I have talked with many fellow moms who feel lost. Not only lost, but completely alone and not sure who they are. Somedays, they say, it’s like they must pretend to be someone they aren’t or pretend that they are stronger than they are so that they don’t fall apart. Between body changes, weight related stress, and not feeling like they have support to be able to be an individual outside of being a mom, there is a lot of pressure on women raising families. Women now are told that they should be stay at home moms, provide for their families, stop nursing when society says you should, if you can’t or don’t nurse your babies you’re a bad mom, give everything to your kids and family, look like an Instagram model, but don’t work out too much or you’re neglecting your babies. There is a constant battle waging about what is right and wrong for moms and their decisions in raising their kids. It is no wonder that moms get depressed or that they are told to get help for things like post-partum depression, but often don’t feel strong or empowered enough to recognize signs of having it.
Depression and Suicide are not things we should be debating over; who is sadder, who shouldn’t be sad, or who should get the most help with it. Sadness is the great equalizer. Everyone feels it. As a people, I hope that we move toward being more open about how it feels and what it means to be depressed. Depression isn’t the final step before suicide. Nor should suicide be the first step for someone to start talking about it. It’s never too early to start talking about depression after someone has died, it only means it was too late for that person and their family. That battle was lost for them, but the war for many more can still be won. Let’s move toward helping each other and recognize pain in those we love, before dying and losing them becomes an option.
I know that there are times I feel sad for no reason, like I am being crazy, and that I should just get over it and move on. But when I am crying myself to sleep and I feel like nobody understands me, there are reasons, and it’s okay to feel like that, as long as I recognize it and get help for it. I am trying to make my business a success so that I can retire myself and my husband early. I have 3 children, who I am trying to raise as intelligent, wise, respectful, and productive members of society. I must try to give them all the love in the world so that they don’t have to look outside our family for it at the same time as needing to properly discipline them and not completely screw them up. I need to be a strong and loving woman so that my husband can look to me for support and comfort when he needs it. I need to preserve who I am so that one day when my kids have moved out and I’m empty nesting I don’t have to go looking for myself again or drown in my emptiness. I must keep my mind sharp so that I don’t have to worry about falling prey to Alzheimer’s as the older women in my family tend to do. I should try to be as “beautiful” as society says I need to be and not let myself go. Pressure. SO. MUCH. PRESSURE. Not only on myself, but from myself.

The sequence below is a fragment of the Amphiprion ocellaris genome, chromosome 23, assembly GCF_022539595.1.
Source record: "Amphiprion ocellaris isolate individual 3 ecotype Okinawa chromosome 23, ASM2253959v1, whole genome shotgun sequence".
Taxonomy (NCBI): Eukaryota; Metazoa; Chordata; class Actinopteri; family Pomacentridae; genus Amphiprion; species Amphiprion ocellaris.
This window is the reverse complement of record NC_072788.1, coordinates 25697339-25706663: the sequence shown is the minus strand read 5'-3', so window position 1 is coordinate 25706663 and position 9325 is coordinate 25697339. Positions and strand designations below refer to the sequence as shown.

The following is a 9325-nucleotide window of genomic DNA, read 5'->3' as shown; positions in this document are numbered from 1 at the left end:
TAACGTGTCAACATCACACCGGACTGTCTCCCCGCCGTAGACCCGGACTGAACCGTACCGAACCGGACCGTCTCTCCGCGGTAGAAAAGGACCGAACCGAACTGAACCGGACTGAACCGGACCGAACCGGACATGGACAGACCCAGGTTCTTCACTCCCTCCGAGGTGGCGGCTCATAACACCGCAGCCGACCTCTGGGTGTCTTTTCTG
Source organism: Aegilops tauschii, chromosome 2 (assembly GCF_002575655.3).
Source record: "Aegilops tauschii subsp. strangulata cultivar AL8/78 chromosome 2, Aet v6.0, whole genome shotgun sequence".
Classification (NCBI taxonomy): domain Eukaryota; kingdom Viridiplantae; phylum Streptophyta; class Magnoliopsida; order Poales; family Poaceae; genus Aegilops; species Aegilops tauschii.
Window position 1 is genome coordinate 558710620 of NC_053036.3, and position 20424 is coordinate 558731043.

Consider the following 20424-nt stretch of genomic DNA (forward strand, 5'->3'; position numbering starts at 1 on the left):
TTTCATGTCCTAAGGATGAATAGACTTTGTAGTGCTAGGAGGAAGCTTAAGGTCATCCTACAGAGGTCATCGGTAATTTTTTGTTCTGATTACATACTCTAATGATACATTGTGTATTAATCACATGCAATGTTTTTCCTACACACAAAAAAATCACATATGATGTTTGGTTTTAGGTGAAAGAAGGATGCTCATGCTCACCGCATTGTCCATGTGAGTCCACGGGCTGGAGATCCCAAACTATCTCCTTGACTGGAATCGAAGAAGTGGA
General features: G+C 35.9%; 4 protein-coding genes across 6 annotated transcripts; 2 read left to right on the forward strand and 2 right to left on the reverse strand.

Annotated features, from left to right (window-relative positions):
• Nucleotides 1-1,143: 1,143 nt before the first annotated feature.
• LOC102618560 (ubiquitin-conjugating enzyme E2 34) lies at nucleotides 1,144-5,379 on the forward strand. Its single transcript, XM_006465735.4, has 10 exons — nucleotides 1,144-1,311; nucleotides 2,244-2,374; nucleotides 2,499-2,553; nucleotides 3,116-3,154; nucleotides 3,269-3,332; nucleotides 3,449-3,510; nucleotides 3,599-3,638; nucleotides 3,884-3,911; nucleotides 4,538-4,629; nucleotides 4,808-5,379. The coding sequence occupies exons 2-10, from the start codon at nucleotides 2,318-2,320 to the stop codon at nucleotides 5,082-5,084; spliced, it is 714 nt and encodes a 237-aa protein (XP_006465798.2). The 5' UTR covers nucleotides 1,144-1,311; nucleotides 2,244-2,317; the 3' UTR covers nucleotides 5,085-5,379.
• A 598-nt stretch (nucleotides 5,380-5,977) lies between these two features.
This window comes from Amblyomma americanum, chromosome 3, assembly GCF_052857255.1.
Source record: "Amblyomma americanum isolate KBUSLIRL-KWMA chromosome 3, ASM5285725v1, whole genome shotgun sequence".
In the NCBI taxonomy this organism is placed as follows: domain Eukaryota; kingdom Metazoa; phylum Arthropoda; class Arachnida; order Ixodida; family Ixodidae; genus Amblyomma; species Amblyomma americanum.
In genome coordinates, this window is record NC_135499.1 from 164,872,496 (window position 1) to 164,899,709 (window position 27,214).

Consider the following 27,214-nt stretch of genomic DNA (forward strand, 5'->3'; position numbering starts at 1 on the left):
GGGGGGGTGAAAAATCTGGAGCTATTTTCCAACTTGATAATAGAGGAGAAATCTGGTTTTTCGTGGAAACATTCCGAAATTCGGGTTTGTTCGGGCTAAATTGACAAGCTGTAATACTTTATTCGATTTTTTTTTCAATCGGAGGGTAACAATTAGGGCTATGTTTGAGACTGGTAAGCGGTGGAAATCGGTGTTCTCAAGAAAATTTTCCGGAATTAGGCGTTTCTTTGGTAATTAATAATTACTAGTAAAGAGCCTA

There is a lot of stress on us to be something we are told to be or that we think we should be. Stress is not the only factor that leads to depression. Chemical imbalance, family dependency, job status, geographic location, finances, family roles and more can lead to the inability to control the depth of suffering that we can find ourselves struggling with.
Instead of suffering alone, I hope that more people are willing to raise their hands and say that they too suffer and understand that it’s normal to be sad, and that it’s okay to get help. Happiness is #goals, obviously, but there is nothing wrong with talking about our emotions or asking for help. I hope that people not only offer an open door and hot coffee to those they love or perfect strangers that needs it, but that they too are willing to say, ‘I understand, because I’ve been there too’.
If you don’t have anyone close to talk to, please go to https://afsp.org or Call 1-800-273-8255. You can also text the Crisis Text Line by texting TALK to 741741 they are available 24 hours a day. You are not alone! If you feel more comfortable talking to someone like myself, feel free to email me at firstname.lastname@example.org and I will respond as soon as possible.
If you choose to, please comment or email me your story and we can connect through our experiences. We are all humans, and we need each other, more now than ever.